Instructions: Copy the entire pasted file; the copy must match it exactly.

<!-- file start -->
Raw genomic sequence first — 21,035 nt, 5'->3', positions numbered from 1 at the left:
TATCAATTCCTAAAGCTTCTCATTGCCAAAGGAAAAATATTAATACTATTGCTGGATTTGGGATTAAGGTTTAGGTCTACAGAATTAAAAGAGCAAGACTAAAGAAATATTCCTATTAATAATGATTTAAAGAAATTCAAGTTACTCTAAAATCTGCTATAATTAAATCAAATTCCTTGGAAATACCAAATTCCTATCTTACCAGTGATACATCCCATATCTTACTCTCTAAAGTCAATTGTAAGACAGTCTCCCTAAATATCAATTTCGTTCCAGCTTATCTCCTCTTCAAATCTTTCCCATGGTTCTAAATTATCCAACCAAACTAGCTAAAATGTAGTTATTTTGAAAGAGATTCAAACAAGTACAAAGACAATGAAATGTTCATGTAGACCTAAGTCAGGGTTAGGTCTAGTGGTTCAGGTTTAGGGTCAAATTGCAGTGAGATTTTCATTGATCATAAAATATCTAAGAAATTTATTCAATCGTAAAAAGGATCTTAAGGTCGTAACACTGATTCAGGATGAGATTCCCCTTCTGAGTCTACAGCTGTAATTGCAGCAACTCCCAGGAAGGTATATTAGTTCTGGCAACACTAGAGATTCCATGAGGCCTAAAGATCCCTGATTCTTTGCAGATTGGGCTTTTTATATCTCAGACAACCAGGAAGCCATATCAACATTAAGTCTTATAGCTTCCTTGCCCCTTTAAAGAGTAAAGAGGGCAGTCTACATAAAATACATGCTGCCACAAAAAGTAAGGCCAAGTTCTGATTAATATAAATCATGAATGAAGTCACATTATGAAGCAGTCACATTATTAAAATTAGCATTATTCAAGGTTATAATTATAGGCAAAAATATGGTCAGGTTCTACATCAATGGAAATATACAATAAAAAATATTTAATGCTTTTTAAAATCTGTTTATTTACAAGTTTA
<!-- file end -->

Raw genomic sequence first — 21,035 nt, 5'->3', positions numbered from 1 at the left:
TATCAATTCCTAAAGCTTCTCATTGCCAAAGGAAAAATATTAATACTATTGCTGGATTTGGGATTAAGGTTTAGGTCTACAGAATTAAAAGAGCAAGACTAAAGAAATATTCCTATTAATAATGATTTAAAGAAATTCAAGTTACTCTAAAATCTGCTATAATTAAATCAAATTCCTTGGAAATACCAAATTCCTATCTTACCAGTGATACATCCCATATCTTACTCTCTAAAGTCAATTGTAAGACAGTCTCCCTAAATATCAATTTCGTTCCAGCTTATCTCCTCTTCAAATCTTTCCCATGGTTCTAAATTATCCAACCAAACTAGCTAAAATGTAGTTATTTTGAAAGAGATTCAAACAAGTACAAAGACAATGAAATGTTCATGTAGACCTAAGTCAGGGTTAGGTCTAGTGGTTCAGGTTTAGGGTCAAATTGCAGTGAGATTTTCATTGATCATAAAATATCTAAGAAATTTATTCAATCGTAAAAAGGATCTTAAGGTCGTAACACTGATTCAGGATGAGATTCCCCTTCTGAGTCTACAGCTGTAATTGCAGCAACTCCCAGGAAGGTATATTAGTTCTGGCAACACTAGAGATTCCATGAGGCCTAAAGATCCCTGATTCTTTGCAGATTGGGCTTTTTATATCTCAGACAACCAGGAAGCCATATCAACATTAAGTCTTATAGCTTCCTTGCCCCTTTAAAGAGTAAAGAGGGCAGTCTACATAAAATACATGCTGCCACAAAAAGTAAGGCCAAGTTCTGATTAATATAAATCATGAATGAAGTCACATTATGAAGCAGTCACATTATTAAAATTAGCATTATTCAAGGTTATAATTATAGGCAAAAATATGGTCAGGTTCTACATCAATGGAAATATACAATAAAAAATATTTAATGCTTTTTAAAATCTGTTTATTTACAAGTTTA